Parents often ask me questions about how they can best support their child with what they’re learning. Many feel they aren’t doing enough, or aren’t doing the right thing, to help their child succeed. I see a lot of these questions more than once, so I’ve decided to collect them and post them here for … Read more
This week’s post about how to make an ACT study plan is a little unusual. These weekly columns typically focus on questions I get from parents about how to support their child with learning differences, not test prep advice. But I’ve been getting a lot of questions like this one lately, and I recently wrote … Read more
Why is my autistic college student struggling with math? Math was his best subject in high school.
In absence of that, we’ll need to work on self-advocacy skills a bit. I really wish that [your son] didn’t have to do this, and that his professors were better about providing him with the accommodations he deserves. Unfortunately, this is a pretty big difference from his middle school and high school experience, where his accommodations were federally mandated and he didn’t need to self-advocate. Now that he’s in college, he has to do a lot more fighting for himself, which is a tough change to adjust to.
But actually the biggest reason I’d say she should go with the paper test is the benefit to her sustained focus. [Your daughter] tends to to fidget and bounce, especially as she needs to sit still for a long period of time. There are a lot of things she can interact with on a paper test (paper corners to fold, edges to rip, doodles to draw) that she can’t do with a digital test, and I recommend she do those things on her homework. It can be disruptive in class, I know, but when she’s taking this test alone and not distracting anyone, it helps her focus.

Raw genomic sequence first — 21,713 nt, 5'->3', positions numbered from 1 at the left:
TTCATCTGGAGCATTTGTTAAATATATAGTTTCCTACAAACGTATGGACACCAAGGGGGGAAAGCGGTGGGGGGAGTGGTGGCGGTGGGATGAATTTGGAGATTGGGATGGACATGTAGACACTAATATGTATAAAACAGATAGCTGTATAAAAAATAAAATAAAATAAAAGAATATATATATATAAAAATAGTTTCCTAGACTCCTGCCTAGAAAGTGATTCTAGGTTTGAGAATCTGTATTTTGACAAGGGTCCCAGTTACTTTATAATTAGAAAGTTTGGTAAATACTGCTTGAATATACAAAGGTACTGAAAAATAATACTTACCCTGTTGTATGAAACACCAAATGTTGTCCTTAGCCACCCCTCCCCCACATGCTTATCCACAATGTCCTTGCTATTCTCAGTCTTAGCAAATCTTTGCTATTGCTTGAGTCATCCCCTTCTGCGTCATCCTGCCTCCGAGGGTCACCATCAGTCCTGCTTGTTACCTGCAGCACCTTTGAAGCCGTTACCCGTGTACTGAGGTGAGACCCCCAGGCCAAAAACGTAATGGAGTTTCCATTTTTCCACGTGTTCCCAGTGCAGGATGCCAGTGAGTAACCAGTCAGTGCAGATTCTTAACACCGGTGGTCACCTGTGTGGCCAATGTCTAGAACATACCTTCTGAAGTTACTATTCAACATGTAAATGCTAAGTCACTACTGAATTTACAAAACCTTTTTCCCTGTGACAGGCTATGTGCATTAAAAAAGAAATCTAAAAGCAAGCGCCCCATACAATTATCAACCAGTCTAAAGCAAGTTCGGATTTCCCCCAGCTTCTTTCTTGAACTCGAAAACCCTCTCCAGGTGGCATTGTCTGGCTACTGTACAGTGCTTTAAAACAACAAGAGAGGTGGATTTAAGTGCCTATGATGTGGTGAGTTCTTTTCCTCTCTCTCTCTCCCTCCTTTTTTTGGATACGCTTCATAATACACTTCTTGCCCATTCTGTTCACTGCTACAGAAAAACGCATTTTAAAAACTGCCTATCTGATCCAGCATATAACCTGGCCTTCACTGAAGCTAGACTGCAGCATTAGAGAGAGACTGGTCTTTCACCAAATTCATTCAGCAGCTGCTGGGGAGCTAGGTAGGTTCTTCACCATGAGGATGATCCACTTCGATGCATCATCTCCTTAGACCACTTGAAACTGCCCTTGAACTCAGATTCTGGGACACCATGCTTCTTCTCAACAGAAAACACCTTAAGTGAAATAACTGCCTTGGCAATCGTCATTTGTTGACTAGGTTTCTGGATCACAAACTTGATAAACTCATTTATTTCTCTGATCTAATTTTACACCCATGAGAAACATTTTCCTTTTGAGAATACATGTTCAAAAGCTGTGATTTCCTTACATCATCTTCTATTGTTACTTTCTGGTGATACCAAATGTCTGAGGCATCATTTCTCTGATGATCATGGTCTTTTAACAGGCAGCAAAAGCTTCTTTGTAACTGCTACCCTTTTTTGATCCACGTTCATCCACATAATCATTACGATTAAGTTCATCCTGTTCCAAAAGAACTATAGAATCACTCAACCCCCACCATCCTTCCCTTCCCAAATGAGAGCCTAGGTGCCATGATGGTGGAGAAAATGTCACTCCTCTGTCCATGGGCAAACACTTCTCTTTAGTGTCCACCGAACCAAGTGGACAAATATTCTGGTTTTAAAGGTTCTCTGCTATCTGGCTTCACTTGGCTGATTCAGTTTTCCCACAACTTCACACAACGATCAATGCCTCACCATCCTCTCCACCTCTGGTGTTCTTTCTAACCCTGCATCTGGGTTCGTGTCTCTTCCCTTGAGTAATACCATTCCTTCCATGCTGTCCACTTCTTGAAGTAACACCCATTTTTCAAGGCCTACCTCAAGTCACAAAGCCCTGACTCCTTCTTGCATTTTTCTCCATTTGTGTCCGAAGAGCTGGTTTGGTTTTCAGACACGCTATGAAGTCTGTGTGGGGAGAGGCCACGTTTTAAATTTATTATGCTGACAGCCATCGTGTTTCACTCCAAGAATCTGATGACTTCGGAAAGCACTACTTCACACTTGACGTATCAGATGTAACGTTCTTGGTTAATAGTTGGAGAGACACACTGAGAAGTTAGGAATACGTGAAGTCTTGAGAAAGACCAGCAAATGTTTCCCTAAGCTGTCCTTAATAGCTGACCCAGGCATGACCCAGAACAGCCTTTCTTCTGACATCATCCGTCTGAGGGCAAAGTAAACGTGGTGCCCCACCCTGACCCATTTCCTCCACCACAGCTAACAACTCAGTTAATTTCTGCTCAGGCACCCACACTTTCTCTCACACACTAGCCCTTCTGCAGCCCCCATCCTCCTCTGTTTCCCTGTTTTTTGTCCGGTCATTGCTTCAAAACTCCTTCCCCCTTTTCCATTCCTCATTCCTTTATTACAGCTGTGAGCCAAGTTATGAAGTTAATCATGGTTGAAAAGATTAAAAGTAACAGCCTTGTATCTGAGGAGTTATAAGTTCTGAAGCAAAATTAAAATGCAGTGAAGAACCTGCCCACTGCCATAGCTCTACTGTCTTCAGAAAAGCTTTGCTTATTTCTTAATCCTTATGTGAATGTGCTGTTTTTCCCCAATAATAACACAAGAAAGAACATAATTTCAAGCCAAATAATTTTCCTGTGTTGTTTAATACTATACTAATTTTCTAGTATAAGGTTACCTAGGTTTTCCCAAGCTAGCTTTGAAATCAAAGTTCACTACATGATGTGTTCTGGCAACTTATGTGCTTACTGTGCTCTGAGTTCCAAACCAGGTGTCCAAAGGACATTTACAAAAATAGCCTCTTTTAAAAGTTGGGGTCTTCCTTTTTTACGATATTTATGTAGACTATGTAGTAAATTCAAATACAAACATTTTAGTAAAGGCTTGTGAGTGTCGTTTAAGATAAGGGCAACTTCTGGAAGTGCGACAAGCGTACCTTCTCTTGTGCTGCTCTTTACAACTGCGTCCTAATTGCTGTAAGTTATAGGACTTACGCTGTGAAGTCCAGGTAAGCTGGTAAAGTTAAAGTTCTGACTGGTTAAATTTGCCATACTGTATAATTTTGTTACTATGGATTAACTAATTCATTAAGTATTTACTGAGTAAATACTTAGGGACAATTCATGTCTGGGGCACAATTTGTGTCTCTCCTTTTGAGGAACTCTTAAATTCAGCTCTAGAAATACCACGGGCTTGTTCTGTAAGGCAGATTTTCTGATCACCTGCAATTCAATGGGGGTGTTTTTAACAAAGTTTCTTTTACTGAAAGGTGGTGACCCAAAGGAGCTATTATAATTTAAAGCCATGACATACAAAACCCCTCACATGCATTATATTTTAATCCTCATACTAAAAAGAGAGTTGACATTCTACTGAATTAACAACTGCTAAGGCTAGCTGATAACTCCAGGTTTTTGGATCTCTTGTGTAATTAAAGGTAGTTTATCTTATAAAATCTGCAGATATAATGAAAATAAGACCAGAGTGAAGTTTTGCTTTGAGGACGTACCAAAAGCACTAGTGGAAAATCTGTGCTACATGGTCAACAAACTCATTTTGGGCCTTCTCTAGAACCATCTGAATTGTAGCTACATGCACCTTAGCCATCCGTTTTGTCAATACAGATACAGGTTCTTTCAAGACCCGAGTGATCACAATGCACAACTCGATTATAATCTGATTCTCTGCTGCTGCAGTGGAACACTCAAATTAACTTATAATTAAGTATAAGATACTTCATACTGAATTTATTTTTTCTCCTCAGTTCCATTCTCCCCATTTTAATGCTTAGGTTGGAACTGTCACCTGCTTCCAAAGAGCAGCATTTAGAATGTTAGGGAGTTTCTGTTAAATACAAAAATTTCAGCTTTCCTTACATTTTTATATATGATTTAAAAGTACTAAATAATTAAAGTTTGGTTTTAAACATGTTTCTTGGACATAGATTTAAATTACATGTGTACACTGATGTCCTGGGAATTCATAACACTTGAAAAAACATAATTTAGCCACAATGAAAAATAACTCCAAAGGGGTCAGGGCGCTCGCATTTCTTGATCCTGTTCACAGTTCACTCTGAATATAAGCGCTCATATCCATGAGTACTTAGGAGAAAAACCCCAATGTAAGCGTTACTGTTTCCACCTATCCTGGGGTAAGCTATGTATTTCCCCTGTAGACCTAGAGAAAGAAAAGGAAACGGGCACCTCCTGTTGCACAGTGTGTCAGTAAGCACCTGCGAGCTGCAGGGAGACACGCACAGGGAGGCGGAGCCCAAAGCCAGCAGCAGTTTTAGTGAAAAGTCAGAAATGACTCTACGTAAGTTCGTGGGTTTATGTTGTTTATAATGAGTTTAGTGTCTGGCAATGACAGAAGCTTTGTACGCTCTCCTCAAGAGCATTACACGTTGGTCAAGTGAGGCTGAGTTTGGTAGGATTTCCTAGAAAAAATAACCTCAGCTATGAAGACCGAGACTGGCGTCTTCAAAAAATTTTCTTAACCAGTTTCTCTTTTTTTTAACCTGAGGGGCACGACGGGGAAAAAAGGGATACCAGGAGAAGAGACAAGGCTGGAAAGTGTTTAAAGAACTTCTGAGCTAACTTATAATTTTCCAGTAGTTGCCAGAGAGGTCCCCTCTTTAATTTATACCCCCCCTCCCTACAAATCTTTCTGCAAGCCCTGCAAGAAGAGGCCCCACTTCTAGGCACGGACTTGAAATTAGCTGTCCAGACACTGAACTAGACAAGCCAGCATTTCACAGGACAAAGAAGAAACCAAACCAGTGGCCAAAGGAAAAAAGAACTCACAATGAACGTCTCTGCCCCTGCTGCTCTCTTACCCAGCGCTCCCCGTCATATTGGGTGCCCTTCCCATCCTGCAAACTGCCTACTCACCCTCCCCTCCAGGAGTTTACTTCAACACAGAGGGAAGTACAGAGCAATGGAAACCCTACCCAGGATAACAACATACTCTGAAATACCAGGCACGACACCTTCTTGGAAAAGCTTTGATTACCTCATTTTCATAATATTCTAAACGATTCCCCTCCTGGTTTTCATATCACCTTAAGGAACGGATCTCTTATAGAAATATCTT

If you’re worried about any note about accommodations making colleges think twice about accepting her, definitely don’t worry about that–they won’t see her accommodations information and they won’t discriminate (or rather, it’s illegal to discriminate) based on that. That information won’t be shared with the school, and even if it was, it won’t reflect poorly on her.
I am hesitant to spend additional time on flashcards for vocabulary learning at our upcoming sessions. Research shows that the most effective methods for learning vocabulary are explicit instruction on relevant words followed by spaced repetition of practice using those words in different contexts.
The ACT doesn’t report any accommodations to the colleges in the score report–neither the type of accommodation nor if there were any accommodations at all. In fact, a California court recently ruled that reporting accommodations on the score report is discriminatory, and the ACT has a policy not to disclose accommodations in any of its reporting. So please know that accepting these accommodations won’t affect [your son’s] college application in any kind of negative way.
[Your son] also seems to think that the questions he missed on the quiz were due to reading errors, but I’m not so sure. His verbal skills are good, and he understood the instructions of the question very clearly. If his dyslexia was affecting his understanding of the problem, then we’d see more questions where he found the answer to a question the teacher wasn’t asking–like he’d misunderstood the question.